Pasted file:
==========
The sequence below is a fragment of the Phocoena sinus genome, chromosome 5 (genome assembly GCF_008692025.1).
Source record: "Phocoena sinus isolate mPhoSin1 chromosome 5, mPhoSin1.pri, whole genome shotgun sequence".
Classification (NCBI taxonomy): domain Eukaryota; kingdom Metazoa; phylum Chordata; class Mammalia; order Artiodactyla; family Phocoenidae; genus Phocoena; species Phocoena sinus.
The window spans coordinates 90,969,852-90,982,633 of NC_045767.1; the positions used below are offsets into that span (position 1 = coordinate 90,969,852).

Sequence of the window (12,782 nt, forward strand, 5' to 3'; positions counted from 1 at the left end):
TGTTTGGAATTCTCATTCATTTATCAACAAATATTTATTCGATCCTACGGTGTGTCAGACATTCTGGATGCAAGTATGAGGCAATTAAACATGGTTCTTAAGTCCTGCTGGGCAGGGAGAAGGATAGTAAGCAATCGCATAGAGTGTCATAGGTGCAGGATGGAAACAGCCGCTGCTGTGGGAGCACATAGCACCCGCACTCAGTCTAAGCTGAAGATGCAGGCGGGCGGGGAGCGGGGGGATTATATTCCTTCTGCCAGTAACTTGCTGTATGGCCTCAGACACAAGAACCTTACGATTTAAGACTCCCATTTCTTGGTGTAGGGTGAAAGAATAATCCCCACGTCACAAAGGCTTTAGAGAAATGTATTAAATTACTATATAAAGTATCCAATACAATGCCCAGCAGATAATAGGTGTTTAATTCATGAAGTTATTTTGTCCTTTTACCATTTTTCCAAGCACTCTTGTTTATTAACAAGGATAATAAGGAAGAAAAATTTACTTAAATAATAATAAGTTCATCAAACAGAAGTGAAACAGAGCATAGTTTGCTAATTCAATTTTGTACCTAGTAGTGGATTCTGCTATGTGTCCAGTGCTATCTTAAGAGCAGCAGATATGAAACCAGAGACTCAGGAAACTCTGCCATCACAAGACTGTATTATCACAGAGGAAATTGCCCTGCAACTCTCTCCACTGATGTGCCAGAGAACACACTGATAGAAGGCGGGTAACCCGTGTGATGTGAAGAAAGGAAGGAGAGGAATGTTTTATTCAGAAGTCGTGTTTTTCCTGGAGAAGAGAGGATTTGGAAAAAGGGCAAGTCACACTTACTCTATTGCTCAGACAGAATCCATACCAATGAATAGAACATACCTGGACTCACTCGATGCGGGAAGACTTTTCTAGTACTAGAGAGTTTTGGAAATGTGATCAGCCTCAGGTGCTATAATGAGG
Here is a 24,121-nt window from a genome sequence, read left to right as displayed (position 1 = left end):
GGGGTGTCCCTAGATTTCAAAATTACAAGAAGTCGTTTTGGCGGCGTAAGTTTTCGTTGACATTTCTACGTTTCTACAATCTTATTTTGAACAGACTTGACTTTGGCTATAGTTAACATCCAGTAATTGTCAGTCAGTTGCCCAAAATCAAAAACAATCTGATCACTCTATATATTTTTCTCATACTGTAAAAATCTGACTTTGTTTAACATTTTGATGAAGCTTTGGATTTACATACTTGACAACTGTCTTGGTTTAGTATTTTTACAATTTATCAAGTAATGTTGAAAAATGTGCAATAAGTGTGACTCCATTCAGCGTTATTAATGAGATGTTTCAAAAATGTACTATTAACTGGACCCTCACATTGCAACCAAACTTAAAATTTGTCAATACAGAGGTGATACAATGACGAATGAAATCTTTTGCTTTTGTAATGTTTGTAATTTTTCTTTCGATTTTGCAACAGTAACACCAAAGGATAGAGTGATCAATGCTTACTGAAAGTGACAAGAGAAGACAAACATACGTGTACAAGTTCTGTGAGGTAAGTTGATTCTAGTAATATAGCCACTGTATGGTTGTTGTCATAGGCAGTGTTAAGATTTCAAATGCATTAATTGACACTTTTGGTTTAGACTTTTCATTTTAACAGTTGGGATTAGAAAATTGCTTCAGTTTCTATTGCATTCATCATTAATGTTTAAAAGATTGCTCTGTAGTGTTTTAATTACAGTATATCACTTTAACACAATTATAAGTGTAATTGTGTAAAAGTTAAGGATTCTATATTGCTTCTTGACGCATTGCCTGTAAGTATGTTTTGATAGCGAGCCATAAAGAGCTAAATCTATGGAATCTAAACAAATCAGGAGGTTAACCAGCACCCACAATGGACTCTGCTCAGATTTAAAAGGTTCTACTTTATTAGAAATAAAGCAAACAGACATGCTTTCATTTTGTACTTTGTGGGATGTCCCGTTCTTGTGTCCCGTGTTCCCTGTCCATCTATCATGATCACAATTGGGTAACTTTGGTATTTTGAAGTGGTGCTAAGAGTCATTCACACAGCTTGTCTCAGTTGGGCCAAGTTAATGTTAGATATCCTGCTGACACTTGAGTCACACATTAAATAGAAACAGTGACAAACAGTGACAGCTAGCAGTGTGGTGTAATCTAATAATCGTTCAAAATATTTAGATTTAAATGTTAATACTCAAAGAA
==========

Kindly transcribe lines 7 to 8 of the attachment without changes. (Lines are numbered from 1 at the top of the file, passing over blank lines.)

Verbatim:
Here is a 24,121-nt window from a genome sequence, read left to right as displayed (position 1 = left end):
GGGGTGTCCCTAGATTTCAAAATTACAAGAAGTCGTTTTGGCGGCGTAAGTTTTCGTTGACATTTCTACGTTTCTACAATCTTATTTTGAACAGACTTGACTTTGGCTATAGTTAACATCCAGTAATTGTCAGTCAGTTGCCCAAAATCAAAAACAATCTGATCACTCTATATATTTTTCTCATACTGTAAAAATCTGACTTTGTTTAACATTTTGATGAAGCTTTGGATTTACATACTTGACAACTGTCTTGGTTTAGTATTTTTACAATTTATCAAGTAATGTTGAAAAATGTGCAATAAGTGTGACTCCATTCAGCGTTATTAATGAGATGTTTCAAAAATGTACTATTAACTGGACCCTCACATTGCAACCAAACTTAAAATTTGTCAATACAGAGGTGATACAATGACGAATGAAATCTTTTGCTTTTGTAATGTTTGTAATTTTTCTTTCGATTTTGCAACAGTAACACCAAAGGATAGAGTGATCAATGCTTACTGAAAGTGACAAGAGAAGACAAACATACGTGTACAAGTTCTGTGAGGTAAGTTGATTCTAGTAATATAGCCACTGTATGGTTGTTGTCATAGGCAGTGTTAAGATTTCAAATGCATTAATTGACACTTTTGGTTTAGACTTTTCATTTTAACAGTTGGGATTAGAAAATTGCTTCAGTTTCTATTGCATTCATCATTAATGTTTAAAAGATTGCTCTGTAGTGTTTTAATTACAGTATATCACTTTAACACAATTATAAGTGTAATTGTGTAAAAGTTAAGGATTCTATATTGCTTCTTGACGCATTGCCTGTAAGTATGTTTTGATAGCGAGCCATAAAGAGCTAAATCTATGGAATCTAAACAAATCAGGAGGTTAACCAGCACCCACAATGGACTCTGCTCAGATTTAAAAGGTTCTACTTTATTAGAAATAAAGCAAACAGACATGCTTTCATTTTGTACTTTGTGGGATGTCCCGTTCTTGTGTCCCGTGTTCCCTGTCCATCTATCATGATCACAATTGGGTAACTTTGGTATTTTGAAGTGGTGCTAAGAGTCATTCACACAGCTTGTCTCAGTTGGGCCAAGTTAATGTTAGATATCCTGCTGACACTTGAGTCACACATTAAATAGAAACAGTGACAAACAGTGACAGCTAGCAGTGTGGTGTAATCTAATAATCGTTCAAAATATTTAGATTTAAATGTTAATACTCAAAGAA